December 8 – March 26, 2023
Opening Reception is Thursday, December 8, at 5:30pm.
Tim Schouten will lead an informal gallery talk.
Schouten is a Canadian artist of settler ancestry, based in Winnipeg, Manitoba. Although he has exhibited in numerous group exhibitions at the Museum, The Treaty 5 Suite (Lost In Translation), will be his first solo exhibition here. Schouten’s artistic practice probes the edges of history, language and landscape and the works in this show reflect on the social, economic, and colonial implications of a treaty signed in 1875 by the British Crown representing Canada, and Cree, Ojibwa, and Dene peoples in Canada’s far North.
The exhibition includes landscape, text-based, and abstract works delving into language differences during treaty negotiations, and the government officials who acted as translators and interpreters during those negotiations. Sixty-five encaustic paintings on panel and canvas, created in the last 5 years. Many of the works incorporate 24K gold leaf as a signal to the value of the lands treated and of the treaty relationship itself, and to the skewed ethics underpinning the treaty structure.
Artist Statement – October 7, 2004
The Treaty Suites is a project to research and photograph the exact locations of the signings of each of the eleven “numbered” Treaties between Canada and First Nations and to create suites of 10 to 20 paintings related to each Treaty. It is a further extension of the Treaty Lands project begun six years ago.
After 1870, the treaty-making process was hastened or perhaps even impelled by the impending construction of the Trans-Canada Railroad and the rapid influx of European settlers west of the Red River Settlement following the creation of the Province of Manitoba. Treaties No. 1 & No. 2 were signed two weeks apart in the summer of 1871. Treaty No. 1 was signed at the Hudson Bay Company Post at Lower Fort Garry (the Stone Fort) near the mouth of the Red River. Treaty 2 was signed at Manitoba House, also an HBC Post, near The Narrows of Lake Manitoba. Over a thousand Aboriginal people gathered at the Stone Fort to participate in the week-long Treaty 1 negotiations. Several hundred gathered two weeks later to sign Treaty 2 – apparently a less complicated negotiation.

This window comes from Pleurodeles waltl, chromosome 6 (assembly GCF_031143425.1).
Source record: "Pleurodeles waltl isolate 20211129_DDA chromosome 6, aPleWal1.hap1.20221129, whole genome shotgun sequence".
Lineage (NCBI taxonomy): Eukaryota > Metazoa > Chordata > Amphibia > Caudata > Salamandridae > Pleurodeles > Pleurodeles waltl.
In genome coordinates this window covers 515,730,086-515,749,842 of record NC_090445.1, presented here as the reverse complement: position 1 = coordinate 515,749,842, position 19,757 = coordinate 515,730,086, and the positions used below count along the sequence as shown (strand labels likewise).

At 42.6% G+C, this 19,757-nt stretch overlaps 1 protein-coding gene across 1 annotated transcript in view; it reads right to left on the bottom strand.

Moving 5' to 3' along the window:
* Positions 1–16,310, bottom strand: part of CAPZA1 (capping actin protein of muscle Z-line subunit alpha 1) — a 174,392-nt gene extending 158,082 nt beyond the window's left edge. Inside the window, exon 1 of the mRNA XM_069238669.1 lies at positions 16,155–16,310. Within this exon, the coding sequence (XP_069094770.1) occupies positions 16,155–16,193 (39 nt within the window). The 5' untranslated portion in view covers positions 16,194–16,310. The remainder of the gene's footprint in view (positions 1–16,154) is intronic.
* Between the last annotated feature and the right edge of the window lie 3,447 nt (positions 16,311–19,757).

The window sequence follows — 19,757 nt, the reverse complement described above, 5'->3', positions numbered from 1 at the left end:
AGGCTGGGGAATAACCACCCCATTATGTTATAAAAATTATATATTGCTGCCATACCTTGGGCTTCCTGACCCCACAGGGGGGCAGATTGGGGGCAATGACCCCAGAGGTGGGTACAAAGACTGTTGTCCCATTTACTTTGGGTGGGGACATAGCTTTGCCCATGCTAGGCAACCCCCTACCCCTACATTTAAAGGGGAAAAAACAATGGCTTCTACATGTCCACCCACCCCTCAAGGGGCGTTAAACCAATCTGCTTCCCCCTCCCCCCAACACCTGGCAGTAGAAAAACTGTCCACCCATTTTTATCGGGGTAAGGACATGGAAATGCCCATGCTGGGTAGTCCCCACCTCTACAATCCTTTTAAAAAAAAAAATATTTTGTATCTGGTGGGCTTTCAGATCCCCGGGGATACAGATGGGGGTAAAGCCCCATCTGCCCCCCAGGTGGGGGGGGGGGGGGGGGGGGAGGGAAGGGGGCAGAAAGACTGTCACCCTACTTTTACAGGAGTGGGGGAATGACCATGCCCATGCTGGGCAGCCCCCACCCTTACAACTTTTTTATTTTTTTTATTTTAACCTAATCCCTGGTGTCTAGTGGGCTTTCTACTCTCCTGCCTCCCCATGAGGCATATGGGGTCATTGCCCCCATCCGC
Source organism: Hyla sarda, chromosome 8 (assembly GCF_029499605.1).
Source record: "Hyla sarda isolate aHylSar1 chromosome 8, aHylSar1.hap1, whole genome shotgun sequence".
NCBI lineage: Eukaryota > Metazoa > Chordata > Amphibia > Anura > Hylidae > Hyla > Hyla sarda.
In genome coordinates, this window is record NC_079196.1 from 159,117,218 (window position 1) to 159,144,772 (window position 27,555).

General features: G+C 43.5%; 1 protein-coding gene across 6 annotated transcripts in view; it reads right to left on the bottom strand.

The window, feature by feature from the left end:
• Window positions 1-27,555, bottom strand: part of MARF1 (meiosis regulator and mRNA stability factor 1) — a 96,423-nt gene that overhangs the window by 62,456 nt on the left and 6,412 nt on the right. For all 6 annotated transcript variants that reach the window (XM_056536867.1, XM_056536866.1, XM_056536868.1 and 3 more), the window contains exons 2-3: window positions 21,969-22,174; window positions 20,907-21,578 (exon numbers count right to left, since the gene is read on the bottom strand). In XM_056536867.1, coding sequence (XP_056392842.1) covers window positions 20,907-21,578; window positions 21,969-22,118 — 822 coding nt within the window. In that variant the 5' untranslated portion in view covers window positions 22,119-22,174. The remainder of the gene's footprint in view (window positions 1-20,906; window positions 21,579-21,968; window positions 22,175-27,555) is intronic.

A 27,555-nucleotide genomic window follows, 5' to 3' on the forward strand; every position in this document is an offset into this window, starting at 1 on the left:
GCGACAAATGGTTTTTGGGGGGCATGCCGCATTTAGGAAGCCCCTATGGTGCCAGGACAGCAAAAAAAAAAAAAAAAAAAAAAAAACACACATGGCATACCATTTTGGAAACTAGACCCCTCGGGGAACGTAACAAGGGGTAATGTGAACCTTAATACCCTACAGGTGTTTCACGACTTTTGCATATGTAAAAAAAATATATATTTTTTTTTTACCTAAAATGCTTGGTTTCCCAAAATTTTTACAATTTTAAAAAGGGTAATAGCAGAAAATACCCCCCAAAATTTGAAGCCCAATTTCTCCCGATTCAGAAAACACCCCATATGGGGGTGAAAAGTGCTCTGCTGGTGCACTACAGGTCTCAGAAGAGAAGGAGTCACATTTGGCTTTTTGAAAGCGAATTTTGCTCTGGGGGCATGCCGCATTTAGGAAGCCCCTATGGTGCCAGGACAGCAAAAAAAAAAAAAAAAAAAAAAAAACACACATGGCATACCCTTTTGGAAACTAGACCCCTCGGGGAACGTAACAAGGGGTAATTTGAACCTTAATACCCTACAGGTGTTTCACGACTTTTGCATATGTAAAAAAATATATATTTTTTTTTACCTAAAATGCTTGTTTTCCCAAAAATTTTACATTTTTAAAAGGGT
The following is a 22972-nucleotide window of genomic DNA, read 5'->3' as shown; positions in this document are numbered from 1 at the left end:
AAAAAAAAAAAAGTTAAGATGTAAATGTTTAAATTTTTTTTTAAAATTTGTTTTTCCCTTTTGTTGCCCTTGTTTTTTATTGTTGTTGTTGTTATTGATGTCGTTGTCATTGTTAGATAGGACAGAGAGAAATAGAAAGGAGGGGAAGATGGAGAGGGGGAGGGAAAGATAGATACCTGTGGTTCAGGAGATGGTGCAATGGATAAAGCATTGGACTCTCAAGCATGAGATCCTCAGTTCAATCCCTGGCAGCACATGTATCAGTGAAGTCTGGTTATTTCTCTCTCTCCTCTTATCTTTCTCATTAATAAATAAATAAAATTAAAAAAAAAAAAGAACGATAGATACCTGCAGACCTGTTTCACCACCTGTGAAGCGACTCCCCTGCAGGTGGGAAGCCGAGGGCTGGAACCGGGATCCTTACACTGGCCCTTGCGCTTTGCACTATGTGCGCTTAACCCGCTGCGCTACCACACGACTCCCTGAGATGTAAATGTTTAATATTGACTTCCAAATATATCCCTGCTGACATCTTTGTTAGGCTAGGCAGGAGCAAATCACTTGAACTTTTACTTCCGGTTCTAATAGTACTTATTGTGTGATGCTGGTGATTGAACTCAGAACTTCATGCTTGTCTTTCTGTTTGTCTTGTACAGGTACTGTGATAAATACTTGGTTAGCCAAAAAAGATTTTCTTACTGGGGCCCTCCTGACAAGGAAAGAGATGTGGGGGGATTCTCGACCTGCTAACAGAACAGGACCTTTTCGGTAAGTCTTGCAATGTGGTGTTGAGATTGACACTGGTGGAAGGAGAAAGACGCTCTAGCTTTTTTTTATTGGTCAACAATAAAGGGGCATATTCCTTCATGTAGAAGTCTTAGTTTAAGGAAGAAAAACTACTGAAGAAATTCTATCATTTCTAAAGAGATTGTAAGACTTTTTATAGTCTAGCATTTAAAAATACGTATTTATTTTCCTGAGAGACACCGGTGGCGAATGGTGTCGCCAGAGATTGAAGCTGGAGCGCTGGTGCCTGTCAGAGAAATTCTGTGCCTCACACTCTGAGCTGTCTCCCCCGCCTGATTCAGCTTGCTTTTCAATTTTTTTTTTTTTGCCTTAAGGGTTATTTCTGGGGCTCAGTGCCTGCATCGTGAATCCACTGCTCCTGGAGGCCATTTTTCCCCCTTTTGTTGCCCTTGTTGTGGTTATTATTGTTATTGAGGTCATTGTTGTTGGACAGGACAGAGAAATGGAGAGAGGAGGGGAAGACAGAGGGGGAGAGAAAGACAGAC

The Treaty 1 Suite comprises 18 paintings made from photos taken at the Stone Fort (now rebuilt as a historic site), the Peguis First Nation and my studio outside Winnipeg. The Peguis Reserve was initially created within Treaty 1 territory but was moved north into Treaty 2 territory when additional land was desired to accommodate the growing town of Selkirk. My studio is clearly within the boundaries defined by Treaty 1.
Manitoba House was recreated on it’s original site on the shore of Lake Manitoba in 1974 by a Métis group, but that recreation has itself now fallen to ruin. The second series in this project, The Treaty 2 Suite (Where IS Treaty Land?), is based on photos taken around the Post, around the Ebb and Flow First Nation and along the Little Saskatchewan and Assiniboine Rivers near Brandon on the boundary between Treaty 1 and Treaty 2 territories,
The Treaty 3 Suite (Outside Promises) is next. Treaty No. 3 was signed in 1873 at the NW Angle of the Lake of the Woods. All I currently have to go on regarding the location of the signing is a snippet of text that I found on the Internet, “…treaty was actually signed on the American side of the inlet at Harrison Creek”. I will make further inquiries and drive to the NW Angle to take initial photos next week. Treaty 4 was signed at Fort Qu’Appelle and three other locations with different groups in what is now Saskatchewan in 1874. The westward march of the treaty-making process foregrounds nicely the agenda of the Canadian Government but also uncovers in part, the motives driving the desire for Treaty amongst Aboriginals. It feels almost like Treaty 3 was signed to cover territory east of Treaty 1 almost as if Canada wanted to makes sure she had her ass covered as she began construction of the railway.